Humans are lazy. We don’t like to think hard. Proven. In this smart guy’s book.
But sometimes people take brilliant decision science theories too far.
It’s true that very few decisions in this world can be made as black-and-white, but most of us find making a decision using black-and-white terms much easier than by “weighing all the pros and cons.” This phenomenon is well studied and is called heuristics or attribute substitution – we make decisions by replacing a hard question with an easier one (subconsciously).
Case in point:
Is the Apple iPhone 5S or Google Nexus 5 a better purchase decision?
Three interesting observations arise from trying to answer this question: (1) it’s easy to have an instinctive answer – which phone do I own; do I like it? Which ones do your friends have? And (2) it’s hard to actually find the right answer, the nuances of the question notwithstanding. What constitutes a “better decision?” What does “purchase” mean – buying full price? With a plan? Shouldn’t we consider the older iPhones and other Android phones too? And isn’t iPhone 6 being announced in like 2 weeks?
Our reliance on heuristics points out a simple fact of decision-making. Humans don’t like making hard decisions. When we’re asked to make a hard decision (“should I get the iPhone 6 or the Nexus 5”), we substitute it with a much easier answer without realizing it (“which smartphone do I like better?”).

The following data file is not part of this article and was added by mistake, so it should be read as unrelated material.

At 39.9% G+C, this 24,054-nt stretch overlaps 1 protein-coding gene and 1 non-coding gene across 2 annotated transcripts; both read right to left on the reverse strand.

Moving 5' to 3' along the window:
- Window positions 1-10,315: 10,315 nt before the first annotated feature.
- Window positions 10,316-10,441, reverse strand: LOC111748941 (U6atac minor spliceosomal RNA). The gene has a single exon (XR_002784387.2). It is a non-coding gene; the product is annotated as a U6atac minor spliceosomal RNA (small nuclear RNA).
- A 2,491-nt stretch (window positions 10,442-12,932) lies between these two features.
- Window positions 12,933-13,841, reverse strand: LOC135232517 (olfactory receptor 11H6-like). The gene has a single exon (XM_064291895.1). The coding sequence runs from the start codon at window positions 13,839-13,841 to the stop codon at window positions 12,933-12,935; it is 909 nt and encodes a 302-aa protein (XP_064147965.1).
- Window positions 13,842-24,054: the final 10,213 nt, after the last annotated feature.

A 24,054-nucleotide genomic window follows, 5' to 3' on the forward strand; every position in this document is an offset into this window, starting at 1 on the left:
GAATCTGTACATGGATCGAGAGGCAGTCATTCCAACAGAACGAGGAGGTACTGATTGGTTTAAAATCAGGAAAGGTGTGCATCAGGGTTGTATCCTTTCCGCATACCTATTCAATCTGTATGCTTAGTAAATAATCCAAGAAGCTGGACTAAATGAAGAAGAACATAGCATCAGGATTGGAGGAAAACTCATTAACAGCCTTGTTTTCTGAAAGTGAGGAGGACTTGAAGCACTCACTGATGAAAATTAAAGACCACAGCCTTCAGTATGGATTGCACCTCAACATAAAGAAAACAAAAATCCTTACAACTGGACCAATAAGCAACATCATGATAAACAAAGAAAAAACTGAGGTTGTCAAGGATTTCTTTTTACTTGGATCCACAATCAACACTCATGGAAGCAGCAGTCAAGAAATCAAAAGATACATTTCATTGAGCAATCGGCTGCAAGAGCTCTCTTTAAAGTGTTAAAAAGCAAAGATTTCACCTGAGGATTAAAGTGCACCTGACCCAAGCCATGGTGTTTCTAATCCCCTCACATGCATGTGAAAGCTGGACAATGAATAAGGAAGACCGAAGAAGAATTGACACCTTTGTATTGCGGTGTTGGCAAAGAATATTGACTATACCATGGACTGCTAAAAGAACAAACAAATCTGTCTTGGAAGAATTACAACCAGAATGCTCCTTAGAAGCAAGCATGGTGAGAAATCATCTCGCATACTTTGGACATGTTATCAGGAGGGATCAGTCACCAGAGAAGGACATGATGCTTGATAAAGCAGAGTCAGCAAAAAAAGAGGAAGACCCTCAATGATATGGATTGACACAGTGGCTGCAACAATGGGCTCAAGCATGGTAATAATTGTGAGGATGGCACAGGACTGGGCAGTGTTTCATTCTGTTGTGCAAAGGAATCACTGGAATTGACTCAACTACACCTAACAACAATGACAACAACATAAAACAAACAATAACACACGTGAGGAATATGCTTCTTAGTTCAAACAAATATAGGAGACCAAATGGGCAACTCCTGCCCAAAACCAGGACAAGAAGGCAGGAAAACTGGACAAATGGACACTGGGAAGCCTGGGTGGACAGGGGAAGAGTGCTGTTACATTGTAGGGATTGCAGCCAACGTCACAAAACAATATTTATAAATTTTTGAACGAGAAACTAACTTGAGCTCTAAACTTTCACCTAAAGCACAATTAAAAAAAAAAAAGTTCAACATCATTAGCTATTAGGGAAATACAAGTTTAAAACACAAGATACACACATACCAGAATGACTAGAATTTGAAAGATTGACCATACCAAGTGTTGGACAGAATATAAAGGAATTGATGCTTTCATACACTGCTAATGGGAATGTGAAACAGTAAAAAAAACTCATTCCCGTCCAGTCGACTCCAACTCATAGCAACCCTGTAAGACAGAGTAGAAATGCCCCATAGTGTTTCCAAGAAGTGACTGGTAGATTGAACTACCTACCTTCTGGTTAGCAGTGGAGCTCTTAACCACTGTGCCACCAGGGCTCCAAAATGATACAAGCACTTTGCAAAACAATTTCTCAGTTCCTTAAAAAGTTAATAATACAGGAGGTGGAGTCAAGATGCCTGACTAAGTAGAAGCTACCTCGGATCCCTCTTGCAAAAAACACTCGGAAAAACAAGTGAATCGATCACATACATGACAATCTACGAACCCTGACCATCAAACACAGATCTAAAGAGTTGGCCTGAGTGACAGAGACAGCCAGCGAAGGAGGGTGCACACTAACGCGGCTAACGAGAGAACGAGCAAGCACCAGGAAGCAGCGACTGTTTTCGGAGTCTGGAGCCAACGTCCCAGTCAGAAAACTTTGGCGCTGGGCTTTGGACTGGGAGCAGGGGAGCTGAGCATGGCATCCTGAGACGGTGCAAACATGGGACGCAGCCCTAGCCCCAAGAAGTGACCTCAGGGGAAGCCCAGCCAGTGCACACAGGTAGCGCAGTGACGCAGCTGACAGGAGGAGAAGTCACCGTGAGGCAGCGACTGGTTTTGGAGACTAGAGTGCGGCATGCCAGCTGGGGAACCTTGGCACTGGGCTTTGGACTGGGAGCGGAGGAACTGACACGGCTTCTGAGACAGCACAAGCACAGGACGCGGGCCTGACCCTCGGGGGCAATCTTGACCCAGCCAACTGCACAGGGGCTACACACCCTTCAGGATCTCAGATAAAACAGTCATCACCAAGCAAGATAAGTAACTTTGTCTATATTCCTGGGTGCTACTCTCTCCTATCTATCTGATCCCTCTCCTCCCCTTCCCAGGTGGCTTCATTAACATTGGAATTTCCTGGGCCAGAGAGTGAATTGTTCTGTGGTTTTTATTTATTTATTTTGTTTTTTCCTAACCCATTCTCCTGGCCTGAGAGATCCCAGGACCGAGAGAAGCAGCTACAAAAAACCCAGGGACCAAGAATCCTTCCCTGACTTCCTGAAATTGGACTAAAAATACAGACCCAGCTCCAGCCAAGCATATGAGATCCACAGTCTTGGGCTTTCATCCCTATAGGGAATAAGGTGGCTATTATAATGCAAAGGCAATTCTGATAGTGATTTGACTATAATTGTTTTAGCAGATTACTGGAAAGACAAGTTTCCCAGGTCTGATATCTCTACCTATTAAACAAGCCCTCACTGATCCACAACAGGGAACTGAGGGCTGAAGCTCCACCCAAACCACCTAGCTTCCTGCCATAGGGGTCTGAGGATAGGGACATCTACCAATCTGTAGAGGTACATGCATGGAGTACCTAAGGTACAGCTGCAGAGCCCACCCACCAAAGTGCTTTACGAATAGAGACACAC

Then there’s the opposite of heuristics, the analytic purists. The people who write out all the pros and cons of every brand of smartphone, reading all published reviews of expert and amateur consumer opinions, and do a Net Present Value analysis for each choice.
In medicine, the stakes are higher, and the difference between Bayesian thinking and heuristics sometimes lead to a one-sided debate with a focus on making the right call. These discussions often end with one side urging the other to pursue a more Bayesian way of thinking, a more “correct” way to make medical decisions, citing evidence-based medicine as a practical application of Bayesian networks, as if those who think with anecdotal experiences or “medical gestalt” are somehow missing out on an entire treasure trove of knowledge.
The problem is this – if we are not hardwired to think in Bayesian, and staggering volumes of evidence suggest that we are not, then increasing amounts of willpower, call-to-action, or persuasion will not get us there. What it will do is to provide a false sense of security to those that believe they are thinking outside of the attribute substitution paradigm, akin to traditional economists who believed in the all-seeing, ultra-rational, game-theory touting, decision-makers who simply cannot possibly exist.
Perhaps we shouldn’t avoid thinking in heuristics. We should perhaps simply acknowledge that we cannot escape our predictably irrational thinking. For instance, in pursuing the ultimate evidence-based practice, we sometimes forget that the use of the best medical data are based on the best patient cohorts – without comorbidies, with high compliance, with close follow-up. We forget that statistical significance does not always, or even often, translate to clinical significance. Finally, evidence-based medicine nearly always neglect its cost to the patient, to the payer, to society, all three so often overlap (as in Medicare).
So, the final observation is this: (3) the fact that you know it’s hard to determine the deliberate answer does not make the intuitive answer less convincing, less appropriate, or less correct.
The best solutions probably consist of elements of both. And no, I can’t back that up with data; it’s just a hunch.